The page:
Despite starting with a 37-millimeter stack height, the Cloudboom Echo 3 feels surprisingly close to the ground. Thanks to the carbon fiber plate, it maintains a relatively stable compression when you’re moving all that foam with every foot strike.

Even though it might look like I’m squishing the shoe with each step, it’s not a squishy experience. It’s more of a shoe with a solid pop. Every time I hit the ground, I’m bouncing right back up, making it feel incredibly fast.

Here’s the unique twist – those little grippy silicone slots on the insole, running perpendicular to the shoe, are designed to keep the sock from sliding around too much. Trust me, they come in handy, especially when things get wet and slippery.

Talking about sweat…



The upper fit was spot-on, just what you’d expect from an ON shoe. However, I noticed it leans a bit towards the less breathable side compared to the Vaporfly.

During my runs, I felt the sweat accumulating at the bottom, and the shoe’s movement through the air couldn’t quite shake off all that extra moisture. It left the shoe feeling a bit damp and soggy, making me wish for better ventilation.

When it comes to grip, especially during those threshold repeats on the treadmill, my sweaty feet caused a bit of slipping. Despite that, I had an overall fantastic experience with this exhilarating and speedy shoe.

The major letdown came with the outsole durability…



Now, the Cloudboom Echo 3 could pull double duty as a solid workout shoe, but here’s the kicker – the shoe box boldly states a projected lifespan of four marathons, a bit shorter than the usual expectation for race shoes these days.

I reached out to ON for more insight, and they confirmed that they’re confident the Cloudboom Echo 3 will remain race-ready for those first four marathons. Beyond that, they expect a gradual decline in performance, especially in factors like the energy return of the foam.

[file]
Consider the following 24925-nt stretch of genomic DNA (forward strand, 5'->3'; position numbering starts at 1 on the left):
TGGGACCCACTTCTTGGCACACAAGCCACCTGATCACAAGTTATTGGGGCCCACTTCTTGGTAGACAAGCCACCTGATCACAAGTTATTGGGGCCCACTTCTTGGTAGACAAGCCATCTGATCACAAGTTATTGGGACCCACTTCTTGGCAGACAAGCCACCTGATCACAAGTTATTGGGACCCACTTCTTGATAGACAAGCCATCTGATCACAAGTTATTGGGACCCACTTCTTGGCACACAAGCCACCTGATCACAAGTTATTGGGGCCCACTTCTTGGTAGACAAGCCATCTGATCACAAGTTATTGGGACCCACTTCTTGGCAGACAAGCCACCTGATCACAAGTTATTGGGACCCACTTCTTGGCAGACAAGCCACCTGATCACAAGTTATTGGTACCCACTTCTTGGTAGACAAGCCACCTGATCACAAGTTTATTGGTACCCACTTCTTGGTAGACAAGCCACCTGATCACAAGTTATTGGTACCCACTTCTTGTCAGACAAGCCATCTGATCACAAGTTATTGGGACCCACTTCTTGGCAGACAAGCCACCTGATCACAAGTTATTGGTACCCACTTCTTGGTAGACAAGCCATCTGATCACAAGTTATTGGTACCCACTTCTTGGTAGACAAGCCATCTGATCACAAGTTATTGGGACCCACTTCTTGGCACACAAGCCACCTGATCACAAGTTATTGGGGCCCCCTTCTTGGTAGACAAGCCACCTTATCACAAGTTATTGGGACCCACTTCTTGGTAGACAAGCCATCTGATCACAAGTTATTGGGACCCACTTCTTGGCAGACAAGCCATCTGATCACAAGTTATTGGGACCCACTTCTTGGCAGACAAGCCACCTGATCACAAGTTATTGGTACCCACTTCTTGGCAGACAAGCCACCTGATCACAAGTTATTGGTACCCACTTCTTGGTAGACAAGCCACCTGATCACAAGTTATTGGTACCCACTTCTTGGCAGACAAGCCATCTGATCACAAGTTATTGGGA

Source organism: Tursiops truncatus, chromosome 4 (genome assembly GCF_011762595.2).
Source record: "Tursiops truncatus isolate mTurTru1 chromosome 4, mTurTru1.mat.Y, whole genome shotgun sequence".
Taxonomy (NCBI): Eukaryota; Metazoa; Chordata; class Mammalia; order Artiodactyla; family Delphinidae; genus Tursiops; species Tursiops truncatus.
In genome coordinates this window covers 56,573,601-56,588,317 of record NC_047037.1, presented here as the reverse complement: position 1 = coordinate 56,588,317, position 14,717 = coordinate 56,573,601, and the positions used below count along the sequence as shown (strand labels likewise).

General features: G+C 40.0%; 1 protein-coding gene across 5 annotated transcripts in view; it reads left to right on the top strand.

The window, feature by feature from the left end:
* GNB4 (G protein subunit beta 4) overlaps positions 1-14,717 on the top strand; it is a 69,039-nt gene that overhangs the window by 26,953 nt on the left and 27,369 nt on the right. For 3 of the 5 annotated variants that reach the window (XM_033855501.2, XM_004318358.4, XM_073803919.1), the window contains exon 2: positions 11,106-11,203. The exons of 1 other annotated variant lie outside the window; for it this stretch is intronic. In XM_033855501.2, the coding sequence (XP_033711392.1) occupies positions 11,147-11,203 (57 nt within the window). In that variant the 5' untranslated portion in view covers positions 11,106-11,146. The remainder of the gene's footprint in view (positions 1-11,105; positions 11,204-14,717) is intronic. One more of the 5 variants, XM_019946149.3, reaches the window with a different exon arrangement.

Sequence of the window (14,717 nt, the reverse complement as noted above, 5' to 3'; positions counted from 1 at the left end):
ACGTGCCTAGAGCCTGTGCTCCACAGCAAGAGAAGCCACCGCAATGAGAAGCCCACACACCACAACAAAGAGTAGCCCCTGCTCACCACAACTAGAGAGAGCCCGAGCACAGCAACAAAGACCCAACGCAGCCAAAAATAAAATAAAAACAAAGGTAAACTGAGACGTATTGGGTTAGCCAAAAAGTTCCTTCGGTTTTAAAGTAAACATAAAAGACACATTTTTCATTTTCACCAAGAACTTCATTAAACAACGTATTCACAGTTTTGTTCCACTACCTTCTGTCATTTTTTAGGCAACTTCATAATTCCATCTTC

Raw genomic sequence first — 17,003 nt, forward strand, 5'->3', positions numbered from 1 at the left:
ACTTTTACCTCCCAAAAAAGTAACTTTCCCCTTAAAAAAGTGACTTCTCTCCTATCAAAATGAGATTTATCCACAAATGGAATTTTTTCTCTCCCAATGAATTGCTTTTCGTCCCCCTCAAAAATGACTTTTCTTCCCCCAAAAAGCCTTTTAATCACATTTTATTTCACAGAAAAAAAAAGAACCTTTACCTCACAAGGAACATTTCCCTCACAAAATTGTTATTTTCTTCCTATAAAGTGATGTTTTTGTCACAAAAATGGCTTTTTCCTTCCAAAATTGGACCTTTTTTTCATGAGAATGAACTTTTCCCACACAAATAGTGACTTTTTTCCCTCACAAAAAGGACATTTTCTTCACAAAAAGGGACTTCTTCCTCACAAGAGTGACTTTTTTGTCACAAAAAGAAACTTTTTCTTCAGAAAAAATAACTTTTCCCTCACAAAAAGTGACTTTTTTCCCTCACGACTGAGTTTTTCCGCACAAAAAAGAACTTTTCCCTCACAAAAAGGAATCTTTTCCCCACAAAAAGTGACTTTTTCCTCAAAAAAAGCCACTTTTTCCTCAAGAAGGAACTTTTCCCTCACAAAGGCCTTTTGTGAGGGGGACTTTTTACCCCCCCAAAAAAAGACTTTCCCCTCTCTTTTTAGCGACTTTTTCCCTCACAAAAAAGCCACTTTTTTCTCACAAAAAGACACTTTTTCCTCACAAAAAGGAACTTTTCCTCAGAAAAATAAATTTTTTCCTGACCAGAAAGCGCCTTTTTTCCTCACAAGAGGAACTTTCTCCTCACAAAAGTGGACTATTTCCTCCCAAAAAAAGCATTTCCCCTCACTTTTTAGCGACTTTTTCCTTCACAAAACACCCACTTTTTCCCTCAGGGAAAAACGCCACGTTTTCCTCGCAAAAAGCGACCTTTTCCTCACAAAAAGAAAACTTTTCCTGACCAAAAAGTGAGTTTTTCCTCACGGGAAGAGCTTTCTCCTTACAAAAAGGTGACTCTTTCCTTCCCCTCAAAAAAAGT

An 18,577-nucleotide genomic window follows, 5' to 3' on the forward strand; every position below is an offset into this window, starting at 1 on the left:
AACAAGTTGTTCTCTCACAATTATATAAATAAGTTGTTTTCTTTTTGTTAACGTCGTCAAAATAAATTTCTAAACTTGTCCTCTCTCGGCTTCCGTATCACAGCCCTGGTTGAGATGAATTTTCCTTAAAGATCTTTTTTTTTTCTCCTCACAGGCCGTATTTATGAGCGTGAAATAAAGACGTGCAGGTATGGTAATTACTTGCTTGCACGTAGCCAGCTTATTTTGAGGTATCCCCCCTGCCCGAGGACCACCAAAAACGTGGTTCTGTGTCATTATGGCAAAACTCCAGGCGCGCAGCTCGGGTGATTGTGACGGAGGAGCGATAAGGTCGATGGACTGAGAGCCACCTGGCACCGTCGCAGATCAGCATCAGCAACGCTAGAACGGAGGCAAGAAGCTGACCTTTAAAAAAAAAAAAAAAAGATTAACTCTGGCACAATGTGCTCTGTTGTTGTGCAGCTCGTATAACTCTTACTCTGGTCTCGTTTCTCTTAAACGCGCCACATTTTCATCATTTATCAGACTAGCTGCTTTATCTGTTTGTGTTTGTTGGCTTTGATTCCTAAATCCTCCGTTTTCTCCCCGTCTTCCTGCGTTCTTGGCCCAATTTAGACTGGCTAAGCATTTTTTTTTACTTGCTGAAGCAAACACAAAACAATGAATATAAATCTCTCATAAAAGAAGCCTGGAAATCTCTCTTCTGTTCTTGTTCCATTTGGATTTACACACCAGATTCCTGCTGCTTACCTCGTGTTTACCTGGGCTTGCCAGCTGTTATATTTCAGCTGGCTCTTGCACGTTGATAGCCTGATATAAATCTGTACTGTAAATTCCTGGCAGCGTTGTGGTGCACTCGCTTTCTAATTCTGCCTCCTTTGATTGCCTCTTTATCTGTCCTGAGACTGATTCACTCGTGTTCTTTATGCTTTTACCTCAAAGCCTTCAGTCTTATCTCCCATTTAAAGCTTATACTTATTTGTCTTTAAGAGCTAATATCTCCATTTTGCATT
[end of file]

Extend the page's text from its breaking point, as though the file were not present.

This shoe sits on the shorter end of the durability spectrum, and ON’s stance is clear – it’s a shoe reserved for your race day. They’re not picturing it as your go-to for a bunch of workouts and races. It’s meant to be your secret weapon, saved for those crucial race moments.

Despite the durability considerations, I had a blast running in the ON Cloudboom Echo 3. It’s undeniably fast and incredibly exciting, and I truly believe it can handle the marathon distance for efficient runners out there.


In conclusion, the search for Nike Vaporfly alternatives reveals a diverse landscape of high-performance racing shoes, each with its unique strengths and innovations.

Whether it’s the Asics Metaspeed series catering to different running styles, the Adidas Adios Pro 3 with its refined design, the Saucony Endorphin Pro 3 offering a balance of comfort and efficiency, or the ON Cloudboom Echo 3 providing a blend of innovation and speed, runners now have a variety of elite-level options to suit their preferences.

These alternatives not only showcase advancements in technology but also address specific runner needs, affirming that the world of racing shoes continues to evolve, offering exciting choices beyond the Vaporfly.

About Eric Barber

Eric Barber is a happy father of two little angels, a husband, and a runner. He eats, sleeps, and dreams anything foot related: running shoes, walking shoes, sneakers, you name it. It all started when Eric was a shoe store specialist watching and fitting people's feet day in and day out.